If you do decide to respond, open a new browser window and go to the site in question and log on. Check your message box there ~ if it's empty, more than likely you are dealing with a phishing attempt.
What's phishing? I trotted off to Wikipedia for you. :) (http://en.wikipedia.org/wiki/Phishing) I've taken the liberty of quoting a couple of sections:
Definition of 'phishing':
'In the field of computer security, phishing is the criminally fraudulent process of attempting to acquire sensitive information such as usernames, passwords and credit card details by masquerading as a trustworthy entity in an electronic communication. Communications purporting to be from popular social web sites, auction sites, online payment processors or IT administrators are commonly used to lure the unsuspecting public. Phishing is typically carried out by e-mail or instant messaging, and it often directs users to enter details at a fake website whose look and feel are almost identical to the legitimate one. Phishing is an example of social engineering techniques used to fool users, and exploits the poor usability of current web security technologies. Attempts to deal with the growing number of reported phishing incidents include legislation, user training, public awareness, and technical security measures.
A phishing technique was described in detail in 1987, and the first recorded use of the term "phishing" was made in 1996. The term is a variant of fishing, probably influenced by phreaking, and alludes to baits used to "catch" financial information and passwords.'
Social responsesOne strategy for combating phishing is to train people to recognize phishing attempts, and to deal with them. Education can be effective, especially where training provides direct feedback. One newer phishing tactic, which uses phishing e-mails targeted at a specific company, known as spear phishing, has been harnessed to train individuals at various locations, including United States Military Academy at West Point, NY. In a June 2004 experiment with spear phishing, 80% of 500 West Point cadets who were sent a fake e-mail were tricked into revealing personal information.
People can take steps to avoid phishing attempts by slightly modifying their browsing habits. When contacted about an account needing to be "verified" (or any other topic used by phishers), it is a sensible precaution to contact the company from which the e-mail apparently originates to check that the e-mail is legitimate. Alternatively, the address that the individual knows is the company's genuine website can be typed into the address bar of the browser, rather than trusting any hyperlinks in the suspected phishing message.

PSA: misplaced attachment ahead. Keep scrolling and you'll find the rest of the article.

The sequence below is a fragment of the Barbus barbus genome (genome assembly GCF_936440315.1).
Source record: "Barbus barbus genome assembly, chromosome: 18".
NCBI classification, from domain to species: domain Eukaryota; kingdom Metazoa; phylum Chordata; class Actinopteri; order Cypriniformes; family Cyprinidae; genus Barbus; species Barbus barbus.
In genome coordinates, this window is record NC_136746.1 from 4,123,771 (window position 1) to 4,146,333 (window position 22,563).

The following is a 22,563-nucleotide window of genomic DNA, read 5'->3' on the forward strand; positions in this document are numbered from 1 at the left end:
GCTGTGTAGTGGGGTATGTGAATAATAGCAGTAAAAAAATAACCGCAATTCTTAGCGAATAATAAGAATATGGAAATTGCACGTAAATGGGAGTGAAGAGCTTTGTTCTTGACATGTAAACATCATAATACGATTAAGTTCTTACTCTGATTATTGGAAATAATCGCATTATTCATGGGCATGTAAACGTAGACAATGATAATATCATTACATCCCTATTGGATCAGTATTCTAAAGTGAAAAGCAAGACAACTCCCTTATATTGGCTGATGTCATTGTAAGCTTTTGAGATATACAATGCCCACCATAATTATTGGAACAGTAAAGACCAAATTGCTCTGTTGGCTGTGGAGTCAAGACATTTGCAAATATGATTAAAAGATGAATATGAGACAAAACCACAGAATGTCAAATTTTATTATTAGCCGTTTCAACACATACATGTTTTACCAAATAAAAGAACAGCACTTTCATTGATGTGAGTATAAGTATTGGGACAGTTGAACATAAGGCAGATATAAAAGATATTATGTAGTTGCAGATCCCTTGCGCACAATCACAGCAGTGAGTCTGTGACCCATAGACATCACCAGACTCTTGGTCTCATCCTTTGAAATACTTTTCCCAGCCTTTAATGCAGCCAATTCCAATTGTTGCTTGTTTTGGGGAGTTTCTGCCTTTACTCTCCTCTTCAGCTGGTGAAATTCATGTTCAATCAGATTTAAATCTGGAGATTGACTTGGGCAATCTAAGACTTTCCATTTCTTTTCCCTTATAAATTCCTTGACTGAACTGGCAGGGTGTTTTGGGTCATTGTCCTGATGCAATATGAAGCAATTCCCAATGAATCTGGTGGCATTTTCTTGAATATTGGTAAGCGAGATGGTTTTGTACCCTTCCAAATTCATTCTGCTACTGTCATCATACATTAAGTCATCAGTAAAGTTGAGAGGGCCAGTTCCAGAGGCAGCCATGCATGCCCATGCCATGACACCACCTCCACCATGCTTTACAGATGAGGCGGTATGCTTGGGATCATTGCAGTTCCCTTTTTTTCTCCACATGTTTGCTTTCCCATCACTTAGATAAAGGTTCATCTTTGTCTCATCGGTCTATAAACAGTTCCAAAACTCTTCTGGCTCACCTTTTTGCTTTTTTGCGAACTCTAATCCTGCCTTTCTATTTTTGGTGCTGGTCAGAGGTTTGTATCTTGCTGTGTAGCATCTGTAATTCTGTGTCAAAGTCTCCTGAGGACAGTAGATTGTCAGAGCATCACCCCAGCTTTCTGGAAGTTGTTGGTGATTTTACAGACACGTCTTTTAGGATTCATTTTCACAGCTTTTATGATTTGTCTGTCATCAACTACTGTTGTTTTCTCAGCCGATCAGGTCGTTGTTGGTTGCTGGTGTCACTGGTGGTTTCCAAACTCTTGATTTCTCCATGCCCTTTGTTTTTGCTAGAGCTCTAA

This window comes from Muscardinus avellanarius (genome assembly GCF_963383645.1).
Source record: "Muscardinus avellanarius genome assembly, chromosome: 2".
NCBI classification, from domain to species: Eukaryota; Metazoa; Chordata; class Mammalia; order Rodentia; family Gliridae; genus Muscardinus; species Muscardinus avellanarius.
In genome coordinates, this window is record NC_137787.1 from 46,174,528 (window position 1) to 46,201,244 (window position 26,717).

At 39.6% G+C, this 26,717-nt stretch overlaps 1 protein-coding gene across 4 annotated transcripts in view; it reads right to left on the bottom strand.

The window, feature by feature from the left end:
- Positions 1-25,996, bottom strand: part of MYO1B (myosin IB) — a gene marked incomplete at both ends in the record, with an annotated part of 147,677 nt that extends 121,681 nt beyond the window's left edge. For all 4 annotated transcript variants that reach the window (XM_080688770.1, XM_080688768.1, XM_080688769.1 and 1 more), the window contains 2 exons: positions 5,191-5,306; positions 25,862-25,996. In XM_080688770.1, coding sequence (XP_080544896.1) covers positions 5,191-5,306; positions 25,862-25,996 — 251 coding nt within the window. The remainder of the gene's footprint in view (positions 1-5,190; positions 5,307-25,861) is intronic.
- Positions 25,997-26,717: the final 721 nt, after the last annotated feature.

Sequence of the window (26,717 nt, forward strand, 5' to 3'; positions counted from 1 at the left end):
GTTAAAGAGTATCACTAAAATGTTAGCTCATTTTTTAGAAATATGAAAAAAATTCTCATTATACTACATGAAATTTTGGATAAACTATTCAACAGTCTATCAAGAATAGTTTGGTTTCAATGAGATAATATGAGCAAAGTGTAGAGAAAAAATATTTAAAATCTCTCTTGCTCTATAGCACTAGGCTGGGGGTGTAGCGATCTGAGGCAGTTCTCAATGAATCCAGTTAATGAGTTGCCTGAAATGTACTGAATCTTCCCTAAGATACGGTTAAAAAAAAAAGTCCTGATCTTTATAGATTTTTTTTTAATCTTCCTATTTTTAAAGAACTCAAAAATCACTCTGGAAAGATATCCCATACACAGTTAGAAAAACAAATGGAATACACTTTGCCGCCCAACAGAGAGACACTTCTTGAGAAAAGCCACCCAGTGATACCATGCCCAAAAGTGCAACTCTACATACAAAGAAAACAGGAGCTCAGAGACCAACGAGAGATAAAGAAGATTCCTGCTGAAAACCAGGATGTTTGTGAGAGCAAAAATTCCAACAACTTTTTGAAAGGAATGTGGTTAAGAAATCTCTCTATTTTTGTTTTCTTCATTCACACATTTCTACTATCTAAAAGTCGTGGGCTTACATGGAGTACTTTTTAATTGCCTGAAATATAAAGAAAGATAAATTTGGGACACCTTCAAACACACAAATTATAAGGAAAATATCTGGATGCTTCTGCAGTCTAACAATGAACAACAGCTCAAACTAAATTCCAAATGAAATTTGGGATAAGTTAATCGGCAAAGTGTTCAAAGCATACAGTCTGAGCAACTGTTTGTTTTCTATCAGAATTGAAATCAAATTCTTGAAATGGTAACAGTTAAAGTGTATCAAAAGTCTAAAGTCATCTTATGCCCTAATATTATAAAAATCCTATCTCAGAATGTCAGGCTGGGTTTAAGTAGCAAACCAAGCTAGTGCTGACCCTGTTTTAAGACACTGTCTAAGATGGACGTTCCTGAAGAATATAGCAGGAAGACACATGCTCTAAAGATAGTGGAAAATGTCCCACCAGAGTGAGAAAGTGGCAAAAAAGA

Nearly all legitimate e-mail messages from companies to their customers contain an item of information that is not readily available to phishers. Some companies, for example PayPal, always address their customers by their username in e-mails, so if an e-mail addresses the recipient in a generic fashion ("Dear PayPal customer") it is likely to be an attempt at phishing. E-mails from banks and credit card companies often include partial account numbers. However, recent research has shown that the public do not typically distinguish between the first few digits and the last few digits of an account number—a significant problem since the first few digits are often the same for all clients of a financial institution. People can be trained to have their suspicion aroused if the message does not contain any specific personal information. Phishing attempts in early 2006, however, used personalized information, which makes it unsafe to assume that the presence of personal information alone guarantees that a message is legitimate. Furthermore, another recent study concluded in part that the presence of personal information does not significantly affect the success rate of phishing attacks, which suggests that most people do not pay attention to such details.
Recent examples of 'phishing' I've received:
CONFIRM YOUR WINDOWS LIVE ACCOUNT SERVICES. VERIFY YOUR HOTMAIL ACCOUNT NOW TO AVOID IT CLOSED !!!
Dear Account Owner
This is email from Windows Live Hotmail and we are sending to all account user for safety. Due to the anonymous registration of our account which is causing congestion to our service so we are shutting down some account and your account was among those to be deleted so the purpose of this email is for you to verify that you are the owner of this account and you are still using it by filling the information below after clicking on the reply button:
* Date of Birth:
* Country Or Territory:
Confirm your E-mail by filling out your Login Information below after clicking the reply button or your account will be suspended within 48 hours for security reasons.
The Windows Live Hotmail Team
Subject: Your facebook password has been changed. ID243
From: "Facebook office"
Date: Thu, 18 Nov 2010
A spam is sent from your Facebook account. Your password has been changed for safety. Information regarding your account and a new password is attached to the letter. Read this information thoroughly and change the password to complicated one.
Thank you for your attention,